Wednesday, January 10, 2007
On this day:

More on gas prices, Kangaroo, and Costco

Saturday, the Huntsville Times editorialized on the Kangaroo-Costco squabble:
Free market?

Well, it's either a free market or it isn't. You can't have it both ways, but some people apparently want to try.

A chain of convenience stores has sued the warehouse-buying club Costco on the grounds that Costco, which operates two stores in Alabama and 500 nationwide, is violating the state's gasoline-price law.

The suit, filed in federal court by The Pantry Inc., owner of the Kangaroo Express convenience store chain, alleges that Costco sells gasoline at below cost, according to The Birmingham News.

"Cost" here is defined as the wholesale cost of the gasoline plus the cost of facilities, equipment and employees necessary to deliver it to customers.

Alabama's law, spurious as it may seem, was upheld by the federal courts in the 1990s. The greatest impact of the law is felt not by Costco - with its two state stores - but by retail giant Wal-Mart, with no fewer than nine locations in Madison County (several of which sell gasoline) and many more statewide.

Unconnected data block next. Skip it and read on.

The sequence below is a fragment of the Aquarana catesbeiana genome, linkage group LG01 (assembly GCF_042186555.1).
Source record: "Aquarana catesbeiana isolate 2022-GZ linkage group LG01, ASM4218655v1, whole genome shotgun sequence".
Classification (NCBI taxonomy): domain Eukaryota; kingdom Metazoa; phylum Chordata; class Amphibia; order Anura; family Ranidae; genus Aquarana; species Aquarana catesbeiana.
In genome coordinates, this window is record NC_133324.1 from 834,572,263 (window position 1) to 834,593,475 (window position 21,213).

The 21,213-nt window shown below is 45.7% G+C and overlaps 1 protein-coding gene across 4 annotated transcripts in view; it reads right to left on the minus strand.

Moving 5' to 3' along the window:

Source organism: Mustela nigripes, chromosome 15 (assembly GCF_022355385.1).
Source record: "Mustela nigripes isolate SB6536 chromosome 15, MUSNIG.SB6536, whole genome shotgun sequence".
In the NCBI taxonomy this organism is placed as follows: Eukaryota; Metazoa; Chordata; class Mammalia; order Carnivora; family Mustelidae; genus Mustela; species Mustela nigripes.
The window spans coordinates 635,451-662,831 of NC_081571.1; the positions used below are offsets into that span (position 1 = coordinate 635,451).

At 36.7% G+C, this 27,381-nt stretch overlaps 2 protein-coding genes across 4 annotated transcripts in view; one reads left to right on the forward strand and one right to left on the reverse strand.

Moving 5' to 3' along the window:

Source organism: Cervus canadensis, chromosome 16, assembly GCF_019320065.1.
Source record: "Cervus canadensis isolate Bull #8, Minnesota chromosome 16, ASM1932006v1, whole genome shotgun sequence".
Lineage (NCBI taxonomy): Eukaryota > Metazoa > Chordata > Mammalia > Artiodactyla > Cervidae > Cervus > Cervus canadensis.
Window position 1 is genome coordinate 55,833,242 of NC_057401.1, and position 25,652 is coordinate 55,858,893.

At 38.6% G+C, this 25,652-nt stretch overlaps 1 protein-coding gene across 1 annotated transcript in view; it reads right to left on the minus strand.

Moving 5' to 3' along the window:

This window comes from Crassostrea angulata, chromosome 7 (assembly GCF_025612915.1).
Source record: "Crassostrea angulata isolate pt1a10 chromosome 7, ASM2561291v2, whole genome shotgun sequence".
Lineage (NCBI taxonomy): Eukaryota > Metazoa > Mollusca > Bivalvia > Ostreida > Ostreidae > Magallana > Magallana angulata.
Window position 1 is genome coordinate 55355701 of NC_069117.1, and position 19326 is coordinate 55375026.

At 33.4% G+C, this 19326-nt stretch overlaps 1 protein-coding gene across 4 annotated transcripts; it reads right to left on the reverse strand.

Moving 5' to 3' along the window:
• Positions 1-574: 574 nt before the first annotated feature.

The idea behind the law is that gasoline, for some reason, should be subject to a price floor. That, in turn, keeps smaller gasoline retailers in business. But such laws are not applied to soft drinks, sport jackets or toilet paper. Stores, large and small, regularly advertise some items at below cost as loss leaders to attract customers.

If an argument can be made for gasoline price controls, it can be made more effectively for a ceiling, not a floor.

Remember: In the case of Costco, people can't buy gas there unless they are members, and household memberships start at $45 a year. In addition, Costco gas pumps are usually open hours earlier than the store itself, so cheap gas as a loss leader seems a marginal idea at best.

Consumers, if they wish, ought to be able to buy gasoline at the lowest prices offered in the marketplace, even if that means paying $45 a year and driving across town or farther to save 4 cents, or whatever, on each gallon.

Costco is not for everyone. Neither is the corner convenience store. Let people vote with their hard-earned dollars.

I agree with that, and would add that in this case, the only way to "let people vote with their hard-earned dollars" is for the legislature to repeal the ill-conceived Alabama Motor Fuel Marketing Act.